Afternoon tea is a tradition in England, and London has some of the best spots to have a decadent tea. You can use this as a theme for an afternoon brunch or get-together. You can choose to stay traditional in your offerings or take some traditional elements like scones, and add something of your own, like a light quiche. Whatever your decide, have fun and play with a bit of whimsy. Do you have a unique teapot, quirky napkins or mis-matched china? This is a great way to use some of the items in your kitchen that you don’t get to use as often. Try using lots of pastel colours, florals like bunches of English roses or peonies, and of course, the most delicious tea. Traditionally, you would use loose leaf tea and a strainer, however if you don’t already have the necessary things, just use a great quality bagged tea. Have a few tea options like English Breakfast, Earl Grey and an herbal tea.
A traditional tea always has three elements: sandwiches, scones and pastries. Try:
Thinly sliced bread, both white and dark, like a pumpernickel, with various fillings:
- smoked salmon with horseradish
- cucumber with butter or cream cheese
- egg salad with watercress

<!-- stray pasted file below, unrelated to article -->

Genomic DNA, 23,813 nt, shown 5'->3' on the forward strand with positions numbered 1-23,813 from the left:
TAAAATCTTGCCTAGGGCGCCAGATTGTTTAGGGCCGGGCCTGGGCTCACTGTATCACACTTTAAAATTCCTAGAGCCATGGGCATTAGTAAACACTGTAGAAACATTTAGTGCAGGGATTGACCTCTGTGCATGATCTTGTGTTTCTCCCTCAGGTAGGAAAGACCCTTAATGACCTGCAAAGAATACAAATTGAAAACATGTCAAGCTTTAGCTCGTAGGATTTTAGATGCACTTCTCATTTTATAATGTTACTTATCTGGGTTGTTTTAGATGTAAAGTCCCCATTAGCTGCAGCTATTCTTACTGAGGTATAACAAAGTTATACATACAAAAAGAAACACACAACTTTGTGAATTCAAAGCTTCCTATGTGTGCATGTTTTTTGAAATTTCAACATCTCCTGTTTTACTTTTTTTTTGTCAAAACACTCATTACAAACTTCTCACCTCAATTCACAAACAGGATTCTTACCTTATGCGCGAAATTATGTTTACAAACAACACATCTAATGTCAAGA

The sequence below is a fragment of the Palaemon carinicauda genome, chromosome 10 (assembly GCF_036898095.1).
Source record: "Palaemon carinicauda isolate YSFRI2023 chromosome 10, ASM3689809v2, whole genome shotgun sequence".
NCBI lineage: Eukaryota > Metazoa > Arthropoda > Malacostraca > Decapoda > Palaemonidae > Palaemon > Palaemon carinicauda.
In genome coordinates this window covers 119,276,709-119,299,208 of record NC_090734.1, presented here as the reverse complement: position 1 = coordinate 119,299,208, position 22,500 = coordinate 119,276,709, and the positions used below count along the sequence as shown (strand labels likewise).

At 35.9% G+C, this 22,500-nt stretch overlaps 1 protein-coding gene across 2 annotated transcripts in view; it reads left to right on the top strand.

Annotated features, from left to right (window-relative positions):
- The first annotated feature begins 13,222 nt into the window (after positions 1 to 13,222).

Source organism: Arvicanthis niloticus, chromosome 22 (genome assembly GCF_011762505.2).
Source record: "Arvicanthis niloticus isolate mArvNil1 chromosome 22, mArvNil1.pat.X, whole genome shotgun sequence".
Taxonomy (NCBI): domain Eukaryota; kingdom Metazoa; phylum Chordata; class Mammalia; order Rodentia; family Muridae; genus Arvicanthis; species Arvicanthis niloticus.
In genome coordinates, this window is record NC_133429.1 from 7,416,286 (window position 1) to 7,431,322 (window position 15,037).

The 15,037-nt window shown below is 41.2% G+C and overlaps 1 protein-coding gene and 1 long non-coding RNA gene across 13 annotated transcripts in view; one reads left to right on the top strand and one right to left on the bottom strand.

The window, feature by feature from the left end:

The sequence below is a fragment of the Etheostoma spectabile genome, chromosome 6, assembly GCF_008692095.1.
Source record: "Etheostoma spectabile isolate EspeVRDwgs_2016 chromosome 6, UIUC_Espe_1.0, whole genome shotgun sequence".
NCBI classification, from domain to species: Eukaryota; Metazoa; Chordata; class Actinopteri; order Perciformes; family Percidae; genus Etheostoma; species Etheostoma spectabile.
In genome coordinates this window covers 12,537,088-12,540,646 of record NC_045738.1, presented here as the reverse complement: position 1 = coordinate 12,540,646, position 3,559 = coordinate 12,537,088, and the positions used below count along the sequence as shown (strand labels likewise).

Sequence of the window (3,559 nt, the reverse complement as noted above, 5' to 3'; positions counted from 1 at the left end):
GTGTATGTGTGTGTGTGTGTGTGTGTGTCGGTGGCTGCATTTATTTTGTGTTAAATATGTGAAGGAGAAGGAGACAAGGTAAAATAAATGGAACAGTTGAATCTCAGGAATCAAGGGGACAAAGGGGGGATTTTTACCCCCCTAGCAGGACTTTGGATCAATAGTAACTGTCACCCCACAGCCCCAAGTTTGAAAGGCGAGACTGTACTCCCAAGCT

- ham with light mustard
For Scones, try this wonderful recipe. Clotted cream is readily available in Europe and in specialty stores, but if you can’t find it, you can make an easy, similar version at home. Simply combine 1 tub of marscopone, 1/2 cup of heavy cream (or whipping cream), 2 teaspoons granulated sugar and 1/2 teaspoon of vanilla extract. Mix together so there are no lumps and refrigerate until it is well chilled. Voila! Your own clotted cream!
Traditional British Scones
(we have altered the measurements from grams to ml. Even though ml are used for liquids, for the sake of ease, they will be fine to use for all of these ingredients).
- 500 ml of soft flour
- 28 ml of baking powder
- 85 ml of butter
- 60 ml of sugar
- 1 handful of currants
- 1 handful of saltanas
- 140 ml of cream
- 140 ml of milk
- Preheat the oven to 325F. Sieve the flour and baking powder together, add the sugar then rub in the butter
- Add the sultanas and currants if you would like fruit scones or leave them out for plain
- Gently mix in the milk and cream to form into a dough being careful not to overwork it
- On a floured surface, roll the dough out until its 2.5 cm thick. Cut to desired size and shape using scone cutters or a knife
- Bake for 15 minutes or until golden brown and cooked all the way through
- Serve warm with plenty of clotted cream and home made strawberry jam
For desserts you can do a variety of finger pastries that you can easily pick up at a specialty bakery or grocery store. If you want to try your hand at something a bit more substantial, why not try a delicious white cake smothered in crushed strawberries with dollops of whipped cream….so decadent.
Recipe Credit: Chef William Drabble